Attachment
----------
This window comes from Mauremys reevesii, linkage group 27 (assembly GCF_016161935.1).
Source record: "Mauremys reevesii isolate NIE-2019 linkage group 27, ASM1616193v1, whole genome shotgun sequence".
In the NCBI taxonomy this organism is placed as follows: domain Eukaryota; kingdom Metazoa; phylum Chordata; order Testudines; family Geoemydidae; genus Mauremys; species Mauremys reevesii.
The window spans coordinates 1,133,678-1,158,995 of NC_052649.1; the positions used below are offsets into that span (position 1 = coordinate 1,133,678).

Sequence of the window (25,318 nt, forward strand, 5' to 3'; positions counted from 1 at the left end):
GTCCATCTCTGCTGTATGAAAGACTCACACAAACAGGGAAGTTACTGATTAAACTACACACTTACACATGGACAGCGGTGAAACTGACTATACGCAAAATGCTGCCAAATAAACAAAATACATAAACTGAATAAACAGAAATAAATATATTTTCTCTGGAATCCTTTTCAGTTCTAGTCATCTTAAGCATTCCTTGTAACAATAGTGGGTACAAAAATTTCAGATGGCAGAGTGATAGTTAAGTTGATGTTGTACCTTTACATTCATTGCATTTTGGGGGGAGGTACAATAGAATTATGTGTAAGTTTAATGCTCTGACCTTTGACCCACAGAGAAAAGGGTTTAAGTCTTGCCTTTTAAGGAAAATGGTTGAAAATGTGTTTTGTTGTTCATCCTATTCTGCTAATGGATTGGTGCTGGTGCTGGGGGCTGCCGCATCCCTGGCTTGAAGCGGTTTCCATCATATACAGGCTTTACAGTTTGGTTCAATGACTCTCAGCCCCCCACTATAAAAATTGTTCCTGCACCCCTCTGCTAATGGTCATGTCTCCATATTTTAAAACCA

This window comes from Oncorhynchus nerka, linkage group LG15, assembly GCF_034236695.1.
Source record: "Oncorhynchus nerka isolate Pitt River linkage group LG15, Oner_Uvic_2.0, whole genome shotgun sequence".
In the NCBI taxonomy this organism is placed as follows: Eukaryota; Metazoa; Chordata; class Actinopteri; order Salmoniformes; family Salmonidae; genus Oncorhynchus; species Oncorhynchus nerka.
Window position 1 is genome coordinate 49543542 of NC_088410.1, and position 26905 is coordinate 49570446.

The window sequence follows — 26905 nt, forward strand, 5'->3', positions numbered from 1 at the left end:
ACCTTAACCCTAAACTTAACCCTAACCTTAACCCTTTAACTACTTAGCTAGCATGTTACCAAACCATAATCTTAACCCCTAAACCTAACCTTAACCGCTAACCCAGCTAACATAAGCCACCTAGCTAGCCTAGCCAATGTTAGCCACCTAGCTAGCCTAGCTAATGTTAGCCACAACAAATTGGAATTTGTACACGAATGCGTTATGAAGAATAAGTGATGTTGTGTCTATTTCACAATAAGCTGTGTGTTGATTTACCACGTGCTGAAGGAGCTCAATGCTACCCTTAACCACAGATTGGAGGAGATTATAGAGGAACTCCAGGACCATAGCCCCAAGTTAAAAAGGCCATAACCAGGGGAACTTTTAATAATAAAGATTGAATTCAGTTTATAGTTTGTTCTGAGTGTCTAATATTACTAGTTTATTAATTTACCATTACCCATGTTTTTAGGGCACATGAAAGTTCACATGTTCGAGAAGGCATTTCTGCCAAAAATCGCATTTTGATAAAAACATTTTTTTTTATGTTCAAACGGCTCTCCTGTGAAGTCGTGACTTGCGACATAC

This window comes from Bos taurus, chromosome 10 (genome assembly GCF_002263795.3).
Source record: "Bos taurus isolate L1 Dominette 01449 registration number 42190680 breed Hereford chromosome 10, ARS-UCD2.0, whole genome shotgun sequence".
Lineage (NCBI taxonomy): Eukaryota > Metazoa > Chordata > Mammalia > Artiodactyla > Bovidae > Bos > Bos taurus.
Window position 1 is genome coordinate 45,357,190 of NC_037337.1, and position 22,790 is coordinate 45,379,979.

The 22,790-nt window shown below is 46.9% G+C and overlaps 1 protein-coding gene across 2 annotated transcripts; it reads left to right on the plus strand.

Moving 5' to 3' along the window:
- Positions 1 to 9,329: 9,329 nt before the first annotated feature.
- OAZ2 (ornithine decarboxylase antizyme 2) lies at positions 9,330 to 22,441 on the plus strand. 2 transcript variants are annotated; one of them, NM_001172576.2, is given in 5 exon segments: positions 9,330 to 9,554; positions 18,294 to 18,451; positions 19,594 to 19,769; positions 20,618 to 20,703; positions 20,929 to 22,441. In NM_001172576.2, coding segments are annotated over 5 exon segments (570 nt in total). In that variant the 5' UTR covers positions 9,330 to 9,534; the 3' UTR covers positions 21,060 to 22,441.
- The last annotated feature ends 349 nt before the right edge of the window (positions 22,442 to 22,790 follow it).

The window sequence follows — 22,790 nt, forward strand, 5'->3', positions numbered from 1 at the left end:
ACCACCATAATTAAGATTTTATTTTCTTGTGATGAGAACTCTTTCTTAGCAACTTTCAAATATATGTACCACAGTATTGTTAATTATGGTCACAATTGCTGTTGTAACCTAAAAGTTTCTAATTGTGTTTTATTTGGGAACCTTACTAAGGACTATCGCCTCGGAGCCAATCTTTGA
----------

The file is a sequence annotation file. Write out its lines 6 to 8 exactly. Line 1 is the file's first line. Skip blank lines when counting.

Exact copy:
GTCCATCTCTGCTGTATGAAAGACTCACACAAACAGGGAAGTTACTGATTAAACTACACACTTACACATGGACAGCGGTGAAACTGACTATACGCAAAATGCTGCCAAATAAACAAAATACATAAACTGAATAAACAGAAATAAATATATTTTCTCTGGAATCCTTTTCAGTTCTAGTCATCTTAAGCATTCCTTGTAACAATAGTGGGTACAAAAATTTCAGATGGCAGAGTGATAGTTAAGTTGATGTTGTACCTTTACATTCATTGCATTTTGGGGGGAGGTACAATAGAATTATGTGTAAGTTTAATGCTCTGACCTTTGACCCACAGAGAAAAGGGTTTAAGTCTTGCCTTTTAAGGAAAATGGTTGAAAATGTGTTTTGTTGTTCATCCTATTCTGCTAATGGATTGGTGCTGGTGCTGGGGGCTGCCGCATCCCTGGCTTGAAGCGGTTTCCATCATATACAGGCTTTACAGTTTGGTTCAATGACTCTCAGCCCCCCACTATAAAAATTGTTCCTGCACCCCTCTGCTAATGGTCATGTCTCCATATTTTAAAACCA

This window comes from Oncorhynchus nerka, linkage group LG15, assembly GCF_034236695.1.
Source record: "Oncorhynchus nerka isolate Pitt River linkage group LG15, Oner_Uvic_2.0, whole genome shotgun sequence".